Notably, the Kenyan National Hospital Insurance Fund (NHIF) has recently extended its benefits to include NCD care in its benefits package. Our HCD process can provide insight as to the development and type of intervention that can be successfully incorporated under the benefits offered by NHIF.


Perhaps one of the greatest strengths of HCD and a vital lesson-learned in our design process is the importance of listening to and collaborating with our participants, which helped us to better understand their challenges and priorities. However, HCD can be a time-consuming process that may not be feasible for all project timelines and resources. Stakeholder buy-in and active engagement throughout the HCD cycle is essential, both at the personnel, institutional, and governmental level. This may be difficult to garner in some circumstances whether through lack of availability or lack of familiarity with this specific approach to intervention development.

Additionally, as use of HCD is still fairly novel in resource-limited settings, the presence of a facilitator familiar with the HCD process and tools is necessary but may be cost- and time–prohibitive, particularly if intervention development takes place over weeks to months. Similarly, while the formation of a multidisciplinary design team is a critical strength of HCD that begets a deeper understanding of the local context and paves the way for future intervention implementation, coordination of a 10 to 15 person team across diverse educational, language, and geographical backgrounds may be challenging. To combat this, HCD practitioners may consider shorter and faster cycles of prototyping for less complex interventions, in order to efficiently evaluate ideas and integrate lessons-learned for continuous improvement and sustainability. Beginning with shorter cycles may also help gain stakeholder support for subsequent longer cycles of more complex intervention development.

We also recognize that HCD is a process that requires tolerance of ambiguity, pivots, and prototyping—factors that can seem to be in opposition to traditional hypothesis-driven research methodologies [38]. However, we feel that HCD is a process for the design and development of interventions and implementation strategies that are both desirable and feasible in the local context, which can then be evaluated with traditional hypothesis-driven statistical methodologies. In our study, we have combined HCD with a more traditional randomized controlled implementation research trial to evaluate the effectiveness of the intervention [25].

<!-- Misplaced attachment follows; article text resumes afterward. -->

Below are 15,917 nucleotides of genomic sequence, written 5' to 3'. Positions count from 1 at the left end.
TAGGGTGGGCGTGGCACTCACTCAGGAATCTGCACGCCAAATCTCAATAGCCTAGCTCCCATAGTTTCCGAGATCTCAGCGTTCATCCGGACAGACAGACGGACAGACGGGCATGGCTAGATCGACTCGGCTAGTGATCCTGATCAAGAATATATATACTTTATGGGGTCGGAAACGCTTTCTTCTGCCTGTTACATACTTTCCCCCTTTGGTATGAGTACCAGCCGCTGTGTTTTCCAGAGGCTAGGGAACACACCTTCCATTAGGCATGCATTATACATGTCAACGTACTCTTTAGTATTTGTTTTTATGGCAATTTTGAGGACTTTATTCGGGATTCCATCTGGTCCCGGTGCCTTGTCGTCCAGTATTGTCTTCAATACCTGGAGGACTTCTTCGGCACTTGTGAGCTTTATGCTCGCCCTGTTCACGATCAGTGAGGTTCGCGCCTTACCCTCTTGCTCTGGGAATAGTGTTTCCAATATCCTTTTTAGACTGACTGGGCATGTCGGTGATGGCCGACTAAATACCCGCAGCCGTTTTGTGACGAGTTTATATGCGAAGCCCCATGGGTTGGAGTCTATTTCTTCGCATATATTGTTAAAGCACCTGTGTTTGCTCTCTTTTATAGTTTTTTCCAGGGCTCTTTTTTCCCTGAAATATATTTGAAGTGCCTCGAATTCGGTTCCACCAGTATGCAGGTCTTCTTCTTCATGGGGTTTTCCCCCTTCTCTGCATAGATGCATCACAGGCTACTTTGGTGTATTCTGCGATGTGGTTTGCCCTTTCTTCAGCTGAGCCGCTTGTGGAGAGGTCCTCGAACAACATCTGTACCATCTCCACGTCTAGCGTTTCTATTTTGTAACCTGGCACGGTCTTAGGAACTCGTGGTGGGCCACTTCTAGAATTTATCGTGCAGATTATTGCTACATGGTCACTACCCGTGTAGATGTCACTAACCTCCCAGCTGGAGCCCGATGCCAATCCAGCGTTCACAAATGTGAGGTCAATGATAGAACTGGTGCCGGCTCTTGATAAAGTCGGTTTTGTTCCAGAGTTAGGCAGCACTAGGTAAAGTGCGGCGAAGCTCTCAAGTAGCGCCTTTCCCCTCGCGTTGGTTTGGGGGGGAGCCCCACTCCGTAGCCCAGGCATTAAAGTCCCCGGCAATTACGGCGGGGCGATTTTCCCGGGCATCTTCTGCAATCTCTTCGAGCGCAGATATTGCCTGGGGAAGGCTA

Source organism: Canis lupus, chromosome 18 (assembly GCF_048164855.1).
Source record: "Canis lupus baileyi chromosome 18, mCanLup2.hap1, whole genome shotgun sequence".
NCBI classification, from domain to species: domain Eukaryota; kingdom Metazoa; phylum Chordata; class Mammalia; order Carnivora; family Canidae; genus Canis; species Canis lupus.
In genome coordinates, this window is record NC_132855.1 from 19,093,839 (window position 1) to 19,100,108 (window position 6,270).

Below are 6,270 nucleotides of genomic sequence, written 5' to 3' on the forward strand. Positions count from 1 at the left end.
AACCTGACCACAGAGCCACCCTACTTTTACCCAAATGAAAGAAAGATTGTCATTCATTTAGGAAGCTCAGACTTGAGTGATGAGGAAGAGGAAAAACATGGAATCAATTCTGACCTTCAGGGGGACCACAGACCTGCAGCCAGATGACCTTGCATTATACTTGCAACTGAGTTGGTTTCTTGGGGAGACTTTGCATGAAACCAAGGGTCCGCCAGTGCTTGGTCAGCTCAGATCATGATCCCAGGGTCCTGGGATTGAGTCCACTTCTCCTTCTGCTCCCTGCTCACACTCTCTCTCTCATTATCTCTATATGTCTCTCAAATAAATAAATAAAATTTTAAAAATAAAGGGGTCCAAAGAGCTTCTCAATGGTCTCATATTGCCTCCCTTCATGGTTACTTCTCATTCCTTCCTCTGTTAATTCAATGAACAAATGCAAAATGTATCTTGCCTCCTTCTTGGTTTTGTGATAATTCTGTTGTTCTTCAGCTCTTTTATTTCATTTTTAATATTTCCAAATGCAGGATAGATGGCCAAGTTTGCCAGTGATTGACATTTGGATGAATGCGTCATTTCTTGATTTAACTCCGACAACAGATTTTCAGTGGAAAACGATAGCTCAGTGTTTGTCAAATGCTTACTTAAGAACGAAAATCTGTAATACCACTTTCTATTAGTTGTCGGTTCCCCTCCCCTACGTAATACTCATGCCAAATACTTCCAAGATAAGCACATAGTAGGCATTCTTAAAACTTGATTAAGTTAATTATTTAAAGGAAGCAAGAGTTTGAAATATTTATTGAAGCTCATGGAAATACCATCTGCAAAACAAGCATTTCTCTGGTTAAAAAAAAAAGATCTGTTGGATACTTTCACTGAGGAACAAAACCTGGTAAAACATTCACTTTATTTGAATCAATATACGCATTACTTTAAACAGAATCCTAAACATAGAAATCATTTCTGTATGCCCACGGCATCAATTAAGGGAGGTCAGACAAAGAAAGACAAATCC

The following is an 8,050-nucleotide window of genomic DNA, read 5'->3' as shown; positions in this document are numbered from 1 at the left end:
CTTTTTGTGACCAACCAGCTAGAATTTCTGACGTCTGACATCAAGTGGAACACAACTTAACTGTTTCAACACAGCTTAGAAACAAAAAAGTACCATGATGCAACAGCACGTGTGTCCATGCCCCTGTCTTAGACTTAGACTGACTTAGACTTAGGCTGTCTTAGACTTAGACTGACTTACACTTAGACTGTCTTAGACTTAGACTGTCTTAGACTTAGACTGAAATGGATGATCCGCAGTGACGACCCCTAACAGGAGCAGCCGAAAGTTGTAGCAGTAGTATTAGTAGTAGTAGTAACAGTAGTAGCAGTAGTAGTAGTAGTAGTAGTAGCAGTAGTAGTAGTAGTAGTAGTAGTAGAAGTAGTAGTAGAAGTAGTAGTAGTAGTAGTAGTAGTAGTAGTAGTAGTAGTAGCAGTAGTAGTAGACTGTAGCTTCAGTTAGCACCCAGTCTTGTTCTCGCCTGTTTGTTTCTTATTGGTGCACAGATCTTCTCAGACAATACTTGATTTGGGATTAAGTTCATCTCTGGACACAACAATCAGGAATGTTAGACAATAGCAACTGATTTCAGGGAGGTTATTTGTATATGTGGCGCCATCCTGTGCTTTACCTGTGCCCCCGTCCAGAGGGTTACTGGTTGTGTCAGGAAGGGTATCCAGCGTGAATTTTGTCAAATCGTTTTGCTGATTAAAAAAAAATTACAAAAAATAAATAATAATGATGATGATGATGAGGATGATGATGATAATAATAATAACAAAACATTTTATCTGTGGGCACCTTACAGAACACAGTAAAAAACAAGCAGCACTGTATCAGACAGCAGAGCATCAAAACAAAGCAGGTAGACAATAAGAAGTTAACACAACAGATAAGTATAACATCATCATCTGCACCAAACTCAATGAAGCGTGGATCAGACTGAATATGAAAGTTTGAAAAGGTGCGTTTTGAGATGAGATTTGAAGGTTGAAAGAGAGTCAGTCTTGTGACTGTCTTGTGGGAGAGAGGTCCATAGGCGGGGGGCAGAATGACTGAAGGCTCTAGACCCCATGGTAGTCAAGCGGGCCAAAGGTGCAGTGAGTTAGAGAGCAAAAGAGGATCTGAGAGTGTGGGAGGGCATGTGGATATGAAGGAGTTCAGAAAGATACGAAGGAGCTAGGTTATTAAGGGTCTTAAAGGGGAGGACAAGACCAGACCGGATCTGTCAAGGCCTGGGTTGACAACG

Finally, there is growing enthusiasm in both academic medicine and global health spheres for social innovation and design thinking as tools that are more capable and responsive to the needs of end users [38,39,40]. However, there is still limited evidence regarding the impact of design thinking methodologies and related concepts on health outcomes [41]. Additional research is needed to evaluate the impact of participatory methodologies such as design thinking and social enterprises on health outcomes.

Application to other contexts

The development and implementation of BIGPIC is one example of how HCD concepts can be used in resource-limited settings. Of particular relevance was the inclusion of transdisciplinary community stakeholders on our Design Team, who represented not only healthcare professionals, but also local community members, leaders, and microfinance experts. Our HCD process was inherently inclusive and collaborative, inviting innovation and feedback in every stage of development, and thrived through partnership and collaboration [42]. Its applications can be imagined broadly in both complex intervention development such as ours, or in more simple settings of adapting a known model or intervention to local context [38]. While it is unlikely that our exact HCD design and group care and microfinance model will be replicated wholesale in other contexts, our described process offers relevant lessons in low-resource settings both in the United States as well as abroad, in line with a scoping review of design thinking in global settings [38].